Friday, October 24, 2008

Workshop: International Organisations and the Idea of Autonomy

The University of Sheffield's Centre for Law in its International Context will host an introductory workshop today for its 2008-2009 seminar series on "International Organisations and the Idea of Autonomy." Today's program is available here. Here's background on the seminar series:

International law seems to both require and fear institutional autonomy. The twentieth century’s “move to institutions” is often described in terms of the pursuit of an international rule of law to contain the seemingly uncontainable excesses of state sovereignty. Yet, particularly recently, the rule of law appears threatened by overly–autonomous, largely unaccountable global institutions. Whilst this paradox seems to be well recounted in the literature, particularly in terms of international institutional law, and within particular institutional contexts (e.g. EU or international trade law), the issues tend to be narrowly–focused. Either there has been an “internal” focus on particular institutions – e.g. the EU’s authority over its members, the centralisation of WTO Dispute Settlement, etc. – or a largely “external” perspective on organizations as autonomous (and thus “one–dimensional”) actors in international law, such as in relation to their exercise of sovereign powers.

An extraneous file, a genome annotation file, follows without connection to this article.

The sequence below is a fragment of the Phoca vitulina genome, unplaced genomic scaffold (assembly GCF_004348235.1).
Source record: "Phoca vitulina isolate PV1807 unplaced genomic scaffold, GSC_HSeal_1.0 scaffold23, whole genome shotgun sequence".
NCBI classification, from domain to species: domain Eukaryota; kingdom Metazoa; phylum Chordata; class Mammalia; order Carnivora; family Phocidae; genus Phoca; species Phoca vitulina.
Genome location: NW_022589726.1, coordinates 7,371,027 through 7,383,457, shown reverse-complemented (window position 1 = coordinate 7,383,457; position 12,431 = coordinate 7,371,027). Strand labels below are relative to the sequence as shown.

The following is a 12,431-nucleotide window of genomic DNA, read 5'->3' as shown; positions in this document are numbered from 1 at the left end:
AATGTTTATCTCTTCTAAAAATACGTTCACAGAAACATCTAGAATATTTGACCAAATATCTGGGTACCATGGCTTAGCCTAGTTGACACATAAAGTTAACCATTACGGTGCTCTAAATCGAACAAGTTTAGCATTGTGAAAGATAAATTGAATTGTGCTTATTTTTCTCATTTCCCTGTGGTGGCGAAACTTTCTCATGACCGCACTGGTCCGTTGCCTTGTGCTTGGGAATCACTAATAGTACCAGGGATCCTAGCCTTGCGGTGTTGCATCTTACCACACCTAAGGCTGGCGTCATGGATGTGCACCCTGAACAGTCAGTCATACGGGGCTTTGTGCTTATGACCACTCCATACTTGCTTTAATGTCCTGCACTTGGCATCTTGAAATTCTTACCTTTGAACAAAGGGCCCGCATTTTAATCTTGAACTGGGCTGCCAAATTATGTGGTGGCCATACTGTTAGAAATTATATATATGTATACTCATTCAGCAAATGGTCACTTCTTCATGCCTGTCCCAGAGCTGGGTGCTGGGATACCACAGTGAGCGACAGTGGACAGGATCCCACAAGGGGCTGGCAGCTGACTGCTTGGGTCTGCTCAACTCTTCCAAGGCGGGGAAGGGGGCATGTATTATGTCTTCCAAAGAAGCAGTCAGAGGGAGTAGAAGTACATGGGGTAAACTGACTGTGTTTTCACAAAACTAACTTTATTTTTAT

This research project aims to engage with the idea of international organisations as autonomous entities, both in terms of control and influence over their membership and as independent actors in the international system. It attempts to bridge some of these gaps by considering the idea of autonomy in international governance in historical and theoretical context; by examining how particular themes of institutional law cannot be considered in isolation from this broader context; and how the independence of particular institutions within the international system may affect their internal influence over their membership; or, vice versa, how a particular member–institution relationship may shape and limit the institution’s authority and independence as an autonomous actor in international politics.